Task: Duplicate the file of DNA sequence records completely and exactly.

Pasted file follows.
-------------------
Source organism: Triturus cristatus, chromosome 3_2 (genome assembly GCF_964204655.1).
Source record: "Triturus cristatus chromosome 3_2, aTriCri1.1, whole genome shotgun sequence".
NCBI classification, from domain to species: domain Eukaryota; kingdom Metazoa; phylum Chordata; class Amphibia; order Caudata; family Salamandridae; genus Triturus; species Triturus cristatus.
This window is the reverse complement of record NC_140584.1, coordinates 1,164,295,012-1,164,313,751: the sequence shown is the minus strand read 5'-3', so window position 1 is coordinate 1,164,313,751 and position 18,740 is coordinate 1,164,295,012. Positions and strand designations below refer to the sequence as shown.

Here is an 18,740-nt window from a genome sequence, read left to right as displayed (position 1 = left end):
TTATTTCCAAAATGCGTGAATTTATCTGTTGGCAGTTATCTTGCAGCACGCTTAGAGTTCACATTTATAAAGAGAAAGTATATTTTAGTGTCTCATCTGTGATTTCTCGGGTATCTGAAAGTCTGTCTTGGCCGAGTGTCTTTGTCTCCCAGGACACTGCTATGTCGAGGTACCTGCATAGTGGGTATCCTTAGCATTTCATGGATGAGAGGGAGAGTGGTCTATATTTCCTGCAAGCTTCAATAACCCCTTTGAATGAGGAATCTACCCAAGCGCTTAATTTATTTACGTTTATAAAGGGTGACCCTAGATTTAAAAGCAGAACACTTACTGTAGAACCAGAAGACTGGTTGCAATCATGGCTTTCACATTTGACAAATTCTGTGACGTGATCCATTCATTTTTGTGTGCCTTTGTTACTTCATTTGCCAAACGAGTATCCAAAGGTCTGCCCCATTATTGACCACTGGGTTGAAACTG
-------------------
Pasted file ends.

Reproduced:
Source organism: Triturus cristatus, chromosome 3_2 (genome assembly GCF_964204655.1).
Source record: "Triturus cristatus chromosome 3_2, aTriCri1.1, whole genome shotgun sequence".
NCBI classification, from domain to species: domain Eukaryota; kingdom Metazoa; phylum Chordata; class Amphibia; order Caudata; family Salamandridae; genus Triturus; species Triturus cristatus.
This window is the reverse complement of record NC_140584.1, coordinates 1,164,295,012-1,164,313,751: the sequence shown is the minus strand read 5'-3', so window position 1 is coordinate 1,164,313,751 and position 18,740 is coordinate 1,164,295,012. Positions and strand designations below refer to the sequence as shown.

Here is an 18,740-nt window from a genome sequence, read left to right as displayed (position 1 = left end):
TTATTTCCAAAATGCGTGAATTTATCTGTTGGCAGTTATCTTGCAGCACGCTTAGAGTTCACATTTATAAAGAGAAAGTATATTTTAGTGTCTCATCTGTGATTTCTCGGGTATCTGAAAGTCTGTCTTGGCCGAGTGTCTTTGTCTCCCAGGACACTGCTATGTCGAGGTACCTGCATAGTGGGTATCCTTAGCATTTCATGGATGAGAGGGAGAGTGGTCTATATTTCCTGCAAGCTTCAATAACCCCTTTGAATGAGGAATCTACCCAAGCGCTTAATTTATTTACGTTTATAAAGGGTGACCCTAGATTTAAAAGCAGAACACTTACTGTAGAACCAGAAGACTGGTTGCAATCATGGCTTTCACATTTGACAAATTCTGTGACGTGATCCATTCATTTTTGTGTGCCTTTGTTACTTCATTTGCCAAACGAGTATCCAAAGGTCTGCCCCATTATTGACCACTGGGTTGAAACTG